Sarah Wrote That

The view I had on central Amherst for three years. I loved writing here. I sat through two earthquakes in this room. I watched night shapes in the blue-white of a transformer exploding after the Halloween 2011 storm. I felt the house sway through Hurricane Sandy. The most ordinary days turned astonishing as storms passed and the taller trees and houses made complicated patterns of afternoon light. I still try to do as much morning writing as I can, before days get away from me, but here I learned to look forward to dusk even more—relishing it, noticing well, left no room to dread not getting things done. Goodbye, good house!

We’ve had a number of light, not-necessarily-forecast overnight snows this year. Last night’s was the prettiest yet.

We’ve had a number of light, not-necessarily-forecast overnight snows this year. Last night’s was the prettiest yet.

Amherst, Mass, 1886 (section)Burleigh Lithographers
I’ve spent an inordinate amount of time zoomed in on this map, seeing which buildings are still here (many), and what others have been replaced with. Emily Dickinson’s house (middle right, above the “Main” on Main Street), looks much the same from the outside, as do the commercial blocks around the town green, and the few buildings at UMass’s predecessor agricultural college in the far upper right.
Today I was thinking about the smog in Beijing as I was out running in the cold that smelled intermittently of diesel but mostly of cold, cleanly, and already had the feel of tomorrow’s forecast snow. I thought about the factories toward the bottom of this drawing, 0.2 miles from the Dickinson house, H.D. Fearing & Co, Straw Goods Manufacturing, by the map legend, and The Hills Company, also Straw Goods Manufacturing. How emphatically the smoke is drawn. The stack must have been the tallest structure in town, though it is—was—on relatively low ground. Of both factories, only a small outbuilding remains, at the back of a Chevrolet dealership. L.E. Dickinson had a factory, too, a planing mill whose site, if the map is accurate, is now occupied by a school bus parking lot.

Amherst, Mass, 1886 (section)
Burleigh Lithographers

I’ve spent an inordinate amount of time zoomed in on this map, seeing which buildings are still here (many), and what others have been replaced with. Emily Dickinson’s house (middle right, above the “Main” on Main Street), looks much the same from the outside, as do the commercial blocks around the town green, and the few buildings at UMass’s predecessor agricultural college in the far upper right.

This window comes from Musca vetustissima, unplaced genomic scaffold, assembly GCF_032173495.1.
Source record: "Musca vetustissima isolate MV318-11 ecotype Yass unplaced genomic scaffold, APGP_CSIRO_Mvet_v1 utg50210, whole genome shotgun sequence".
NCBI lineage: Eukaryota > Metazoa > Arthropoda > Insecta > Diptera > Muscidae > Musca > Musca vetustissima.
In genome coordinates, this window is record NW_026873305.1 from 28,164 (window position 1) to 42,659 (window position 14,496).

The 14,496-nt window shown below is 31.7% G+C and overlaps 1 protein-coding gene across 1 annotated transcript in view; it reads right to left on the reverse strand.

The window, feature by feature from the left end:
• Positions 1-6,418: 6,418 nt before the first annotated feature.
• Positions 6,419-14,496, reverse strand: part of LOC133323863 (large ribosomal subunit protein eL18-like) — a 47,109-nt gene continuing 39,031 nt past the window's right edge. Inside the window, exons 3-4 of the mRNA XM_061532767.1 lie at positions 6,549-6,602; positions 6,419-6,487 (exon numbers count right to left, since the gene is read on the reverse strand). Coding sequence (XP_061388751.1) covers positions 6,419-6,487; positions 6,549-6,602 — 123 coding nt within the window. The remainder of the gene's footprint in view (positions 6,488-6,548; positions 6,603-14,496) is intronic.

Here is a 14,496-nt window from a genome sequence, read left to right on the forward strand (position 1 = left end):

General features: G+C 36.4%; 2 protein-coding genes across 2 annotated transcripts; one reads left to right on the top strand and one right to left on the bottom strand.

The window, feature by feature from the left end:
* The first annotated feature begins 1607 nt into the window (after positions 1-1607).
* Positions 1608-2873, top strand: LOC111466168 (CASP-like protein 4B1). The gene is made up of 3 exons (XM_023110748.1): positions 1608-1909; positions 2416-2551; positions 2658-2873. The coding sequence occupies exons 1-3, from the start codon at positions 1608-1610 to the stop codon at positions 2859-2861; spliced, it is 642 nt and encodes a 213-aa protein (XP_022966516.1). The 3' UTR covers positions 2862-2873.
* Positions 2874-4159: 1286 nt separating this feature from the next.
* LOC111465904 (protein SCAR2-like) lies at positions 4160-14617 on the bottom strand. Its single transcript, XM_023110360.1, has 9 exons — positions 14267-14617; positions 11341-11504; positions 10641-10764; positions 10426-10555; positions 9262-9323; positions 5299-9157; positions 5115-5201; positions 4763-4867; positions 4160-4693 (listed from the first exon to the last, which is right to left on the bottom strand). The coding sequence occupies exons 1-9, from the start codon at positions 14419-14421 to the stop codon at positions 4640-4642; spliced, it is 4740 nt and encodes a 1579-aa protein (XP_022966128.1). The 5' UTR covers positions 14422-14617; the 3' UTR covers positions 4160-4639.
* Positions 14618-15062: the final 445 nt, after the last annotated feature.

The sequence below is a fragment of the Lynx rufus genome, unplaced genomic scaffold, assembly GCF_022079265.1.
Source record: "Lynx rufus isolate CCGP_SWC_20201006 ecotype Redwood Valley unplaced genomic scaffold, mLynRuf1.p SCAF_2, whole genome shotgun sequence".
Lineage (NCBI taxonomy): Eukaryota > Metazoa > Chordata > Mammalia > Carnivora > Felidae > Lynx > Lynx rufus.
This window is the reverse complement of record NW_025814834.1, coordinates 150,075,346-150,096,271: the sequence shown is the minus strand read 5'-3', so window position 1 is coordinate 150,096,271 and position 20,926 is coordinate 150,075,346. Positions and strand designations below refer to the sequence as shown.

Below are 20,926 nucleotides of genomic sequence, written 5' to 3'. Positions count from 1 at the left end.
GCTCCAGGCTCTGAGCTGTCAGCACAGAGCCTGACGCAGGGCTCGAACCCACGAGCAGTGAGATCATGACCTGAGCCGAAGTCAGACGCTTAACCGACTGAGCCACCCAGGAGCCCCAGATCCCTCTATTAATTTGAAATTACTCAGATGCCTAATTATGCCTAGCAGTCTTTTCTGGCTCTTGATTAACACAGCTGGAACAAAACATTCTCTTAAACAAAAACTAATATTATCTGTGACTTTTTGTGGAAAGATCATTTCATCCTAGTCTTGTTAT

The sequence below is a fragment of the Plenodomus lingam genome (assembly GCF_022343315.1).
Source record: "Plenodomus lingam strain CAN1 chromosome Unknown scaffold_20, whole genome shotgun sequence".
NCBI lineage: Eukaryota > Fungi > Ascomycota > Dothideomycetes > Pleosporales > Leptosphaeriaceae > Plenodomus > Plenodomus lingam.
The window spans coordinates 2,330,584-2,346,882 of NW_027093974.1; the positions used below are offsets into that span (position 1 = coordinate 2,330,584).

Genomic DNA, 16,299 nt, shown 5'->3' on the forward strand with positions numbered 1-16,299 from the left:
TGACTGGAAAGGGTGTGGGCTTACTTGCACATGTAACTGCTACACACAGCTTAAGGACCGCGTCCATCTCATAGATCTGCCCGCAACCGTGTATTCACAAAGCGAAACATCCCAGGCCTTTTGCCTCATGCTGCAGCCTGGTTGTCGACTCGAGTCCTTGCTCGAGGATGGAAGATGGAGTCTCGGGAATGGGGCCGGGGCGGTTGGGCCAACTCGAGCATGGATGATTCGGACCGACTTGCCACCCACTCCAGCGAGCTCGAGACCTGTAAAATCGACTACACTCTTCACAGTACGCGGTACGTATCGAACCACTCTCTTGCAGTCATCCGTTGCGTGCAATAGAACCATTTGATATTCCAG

Today I was thinking about the smog in Beijing as I was out running in the cold that smelled intermittently of diesel but mostly of cold, cleanly, and already had the feel of tomorrow’s forecast snow. I thought about the factories toward the bottom of this drawing, 0.2 miles from the Dickinson house, H.D. Fearing & Co, Straw Goods Manufacturing, by the map legend, and The Hills Company, also Straw Goods Manufacturing. How emphatically the smoke is drawn. The stack must have been the tallest structure in town, though it is—was—on relatively low ground. Of both factories, only a small outbuilding remains, at the back of a Chevrolet dealership. L.E. Dickinson had a factory, too, a planing mill whose site, if the map is accurate, is now occupied by a school bus parking lot.

“A bend in the road, and the whole place disappeared.”

- Katherine Mansfield, "The Woman At The Store" (1911)

image

2012 was a marathon for me (lit festival; novel; MFA; my last year in 3 MFA-affiliated jobs), and bittersweet, personally, as it’s likely my last year in Amherst, but exhilarating, and dissonant to have that against the persistently nasty tone of political news, and the periodic horrors outside the Valley.

The corner of the Internet I know best has changed a lot this year; many people are blogging less, and finishing or soon to publish books; many writers already with books have joined Tumblr. It seems to me that a year ago one was more likely to find people who favored Tumblr or Twitter; now—and I find myself posting this way—there’s more platform jumping, depending on posts. More sustainable for both platforms, probably; more resilient against blogger fatigue. For community, different.

I’m really curious what the long-term consensus, and, hopefully, verifiable findings, will be on social media’s influence on Obama’s reelection. It seemed to me, live-tweeting, watching spin room falsehoods fall, at least in the echo chamber I was in, that the difference from previous elections was seismic.